Wyatt Danowski: St John’s Ravenscourt School (2008), Teacher

Posted: 13 March 2023

Wyatt Danowski is a graduate of St John’s Ravenscourt School (SJR) in Winnipeg. He graduated as a “lifer” in 2008 having attended from to Kindergarten through Grade 12. Upon graduation, Wyatt decided that he needed to seek new adventures. “I left the school and I felt that I’d been there virtually my whole life. I’d done with the place.”

The irony is that Wyatt returned as a teacher in 2018. What brought him to that decision over the intervening ten years is a story of exploration and adventure.

Winnipeg is a vibrant but isolated city on the eastern edge of the Canadian Prairie. Even though winter temperatures can drop to -40C, Winnipeggers are fiercely loyal to their city and tend not to stray too far from home. St John’s Ravenscourt was founded in 1820 and is a pillar of the Winnipeg community. The school didn’t join the RS network until 2016, but character and experiential education have always been present on the SJR campus. As a student, Wyatt particularly enjoyed those aspects and took full advantage.

“I remember in Grade 4 we went to Camp Stephens. It’s on an island in Lake of the Woods. It was the first time most of us had been away from home without our parents. I loved it. Then the next year we went to a rock-climbing camp on the Canadian Shield.”

In each of the subsequent years, Wyatt participated in class trips, such as the ski trip to Giant’s Ridge, Minnesota, and he also became involved in Ultimate which saw him travelling with the team to places such as Seattle, Madison, and Atlanta. “I’d never been to the southern US before, so getting off the plane and realising that as Caucasians, we were the minority was an unforgettable experience.” Wyatt went winter camping, sleeping in snow shelters (quinchees), and learning how to survive in the bush.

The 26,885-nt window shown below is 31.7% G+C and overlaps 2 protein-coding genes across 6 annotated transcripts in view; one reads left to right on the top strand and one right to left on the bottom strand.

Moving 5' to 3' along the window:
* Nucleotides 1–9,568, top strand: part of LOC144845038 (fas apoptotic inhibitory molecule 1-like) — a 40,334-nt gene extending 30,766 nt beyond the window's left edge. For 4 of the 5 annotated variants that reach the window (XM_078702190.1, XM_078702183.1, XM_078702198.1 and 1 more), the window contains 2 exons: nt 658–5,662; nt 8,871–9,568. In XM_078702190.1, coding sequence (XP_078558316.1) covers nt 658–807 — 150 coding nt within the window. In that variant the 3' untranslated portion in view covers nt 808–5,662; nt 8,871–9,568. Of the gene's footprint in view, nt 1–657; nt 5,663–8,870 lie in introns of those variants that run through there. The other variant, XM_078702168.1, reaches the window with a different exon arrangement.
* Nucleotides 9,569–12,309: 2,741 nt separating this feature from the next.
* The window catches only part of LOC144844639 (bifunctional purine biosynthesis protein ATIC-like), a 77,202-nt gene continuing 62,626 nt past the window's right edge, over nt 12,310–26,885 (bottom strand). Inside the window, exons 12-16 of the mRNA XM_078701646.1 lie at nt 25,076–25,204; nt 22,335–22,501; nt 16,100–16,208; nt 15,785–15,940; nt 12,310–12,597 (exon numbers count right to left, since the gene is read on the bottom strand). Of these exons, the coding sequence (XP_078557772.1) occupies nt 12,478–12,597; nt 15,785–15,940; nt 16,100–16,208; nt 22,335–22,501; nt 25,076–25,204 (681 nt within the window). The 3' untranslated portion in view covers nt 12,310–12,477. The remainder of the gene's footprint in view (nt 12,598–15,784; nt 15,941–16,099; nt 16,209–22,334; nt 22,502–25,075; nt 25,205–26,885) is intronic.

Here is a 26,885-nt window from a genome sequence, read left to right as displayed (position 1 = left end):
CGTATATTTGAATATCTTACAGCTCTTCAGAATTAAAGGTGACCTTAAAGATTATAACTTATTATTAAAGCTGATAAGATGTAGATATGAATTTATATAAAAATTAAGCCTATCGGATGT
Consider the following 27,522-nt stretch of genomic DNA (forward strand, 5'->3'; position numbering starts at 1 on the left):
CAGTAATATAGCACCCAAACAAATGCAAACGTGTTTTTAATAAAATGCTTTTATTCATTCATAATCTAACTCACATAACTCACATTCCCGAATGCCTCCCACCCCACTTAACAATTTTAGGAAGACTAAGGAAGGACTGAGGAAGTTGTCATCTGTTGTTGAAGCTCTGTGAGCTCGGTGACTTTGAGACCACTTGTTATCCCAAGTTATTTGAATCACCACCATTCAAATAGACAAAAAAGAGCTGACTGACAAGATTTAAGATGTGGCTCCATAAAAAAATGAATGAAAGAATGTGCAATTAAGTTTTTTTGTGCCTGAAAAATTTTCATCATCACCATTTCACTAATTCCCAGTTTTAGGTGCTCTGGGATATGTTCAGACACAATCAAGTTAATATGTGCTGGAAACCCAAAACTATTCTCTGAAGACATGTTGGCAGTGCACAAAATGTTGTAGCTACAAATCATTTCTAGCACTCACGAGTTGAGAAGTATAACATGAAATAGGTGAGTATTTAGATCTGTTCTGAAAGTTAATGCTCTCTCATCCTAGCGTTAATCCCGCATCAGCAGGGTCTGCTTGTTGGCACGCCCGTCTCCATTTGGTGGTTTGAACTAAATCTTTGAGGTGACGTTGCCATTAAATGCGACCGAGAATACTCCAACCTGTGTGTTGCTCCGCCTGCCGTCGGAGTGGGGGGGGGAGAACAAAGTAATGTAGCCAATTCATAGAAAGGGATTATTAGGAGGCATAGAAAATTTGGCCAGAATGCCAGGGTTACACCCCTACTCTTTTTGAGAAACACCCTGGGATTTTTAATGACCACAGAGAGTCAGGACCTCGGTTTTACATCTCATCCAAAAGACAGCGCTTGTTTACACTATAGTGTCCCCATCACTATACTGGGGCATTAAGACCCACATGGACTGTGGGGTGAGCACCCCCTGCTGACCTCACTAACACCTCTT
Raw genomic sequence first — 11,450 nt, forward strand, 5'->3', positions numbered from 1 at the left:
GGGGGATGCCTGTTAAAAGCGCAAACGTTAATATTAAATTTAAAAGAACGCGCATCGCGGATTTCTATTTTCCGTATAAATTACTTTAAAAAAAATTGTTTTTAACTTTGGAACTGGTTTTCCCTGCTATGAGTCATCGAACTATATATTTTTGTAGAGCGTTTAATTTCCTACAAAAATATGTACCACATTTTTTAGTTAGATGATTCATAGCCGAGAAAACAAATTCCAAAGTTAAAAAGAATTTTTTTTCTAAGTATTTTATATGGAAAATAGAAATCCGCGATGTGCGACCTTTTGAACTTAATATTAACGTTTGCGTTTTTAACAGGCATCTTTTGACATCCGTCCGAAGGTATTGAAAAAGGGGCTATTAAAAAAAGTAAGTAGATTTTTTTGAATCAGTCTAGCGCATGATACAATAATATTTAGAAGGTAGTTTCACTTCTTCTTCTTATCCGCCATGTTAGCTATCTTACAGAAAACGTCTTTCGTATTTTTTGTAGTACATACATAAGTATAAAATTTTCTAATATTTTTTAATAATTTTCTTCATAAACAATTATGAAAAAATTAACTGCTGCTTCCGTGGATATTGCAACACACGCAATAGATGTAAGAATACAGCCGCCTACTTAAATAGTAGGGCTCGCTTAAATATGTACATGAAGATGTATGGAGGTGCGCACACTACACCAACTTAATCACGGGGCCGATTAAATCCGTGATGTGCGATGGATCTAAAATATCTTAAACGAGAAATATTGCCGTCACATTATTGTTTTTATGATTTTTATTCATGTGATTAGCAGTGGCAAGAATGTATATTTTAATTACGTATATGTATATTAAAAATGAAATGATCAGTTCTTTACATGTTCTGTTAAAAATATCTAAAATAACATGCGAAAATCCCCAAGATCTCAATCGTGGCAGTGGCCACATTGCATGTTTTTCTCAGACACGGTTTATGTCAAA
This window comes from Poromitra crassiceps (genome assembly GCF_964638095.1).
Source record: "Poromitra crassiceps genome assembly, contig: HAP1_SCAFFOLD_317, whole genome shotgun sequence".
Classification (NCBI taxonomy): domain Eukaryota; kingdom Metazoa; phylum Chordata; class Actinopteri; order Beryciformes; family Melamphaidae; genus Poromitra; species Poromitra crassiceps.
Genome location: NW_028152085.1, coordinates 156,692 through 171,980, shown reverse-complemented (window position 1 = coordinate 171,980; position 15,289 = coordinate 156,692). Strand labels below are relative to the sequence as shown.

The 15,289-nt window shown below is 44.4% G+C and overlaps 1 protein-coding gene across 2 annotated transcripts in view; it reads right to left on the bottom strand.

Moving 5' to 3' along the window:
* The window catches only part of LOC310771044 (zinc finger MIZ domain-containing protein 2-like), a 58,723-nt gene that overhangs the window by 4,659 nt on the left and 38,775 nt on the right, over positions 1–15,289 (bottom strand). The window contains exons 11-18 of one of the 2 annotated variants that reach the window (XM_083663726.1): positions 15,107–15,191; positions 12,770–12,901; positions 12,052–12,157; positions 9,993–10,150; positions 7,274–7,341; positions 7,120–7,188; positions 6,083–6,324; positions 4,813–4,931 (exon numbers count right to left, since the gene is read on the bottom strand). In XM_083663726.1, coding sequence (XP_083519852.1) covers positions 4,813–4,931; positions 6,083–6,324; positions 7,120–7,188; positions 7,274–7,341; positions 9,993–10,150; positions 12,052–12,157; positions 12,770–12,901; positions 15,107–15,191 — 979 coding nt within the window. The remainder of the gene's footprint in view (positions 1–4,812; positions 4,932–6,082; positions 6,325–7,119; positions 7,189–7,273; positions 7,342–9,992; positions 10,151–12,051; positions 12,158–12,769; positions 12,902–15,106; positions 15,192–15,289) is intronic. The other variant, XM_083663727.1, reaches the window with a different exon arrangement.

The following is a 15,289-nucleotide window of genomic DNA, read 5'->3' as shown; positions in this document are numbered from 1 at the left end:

Wyatt further challenged himself by completing the bronze, silver, and gold levels of the DofE award and taking part in fly-in canoe trips on the remote Bloodvein River in central Manitoba where challenges included inquisitive bears and enthusiastic mosquitoes.

After SJR, most of Wyatt’s school colleagues opted to stay at home and attend the University of Manitoba, but Wyatt wanted to experience something new. The start of the 2008-9 academic year saw him studying journalism at the University of Ottawa. He later changed to History and English and during those years he was bitten by the travel bug.

He began to wonder what career he could find that would allow him to discover more of the world. He opted for education and completed a one-year post-graduate certificate.

“I wanted to get my education career going but I also wanted to test myself and see if this really was the right path for me. I signed up for a two-year posting in the UK and taught at two state comprehensive schools just southwest of London.”

If Wyatt was looking for a challenge, he got his wish. On day one he was told he’d be teaching Religious Knowledge. “It was hilarious because I wasn’t even sure what it was, but I stayed two pages ahead of the students and I certainly learned a lot about classroom management! I broke up a lot of fights that would spill from the hallway into my classroom and there were serious attendance issues for kids. Their parents had never enjoyed school, so why would they? For many of them the limit of their ambition was to work their whole lives at the Tesco across the street.”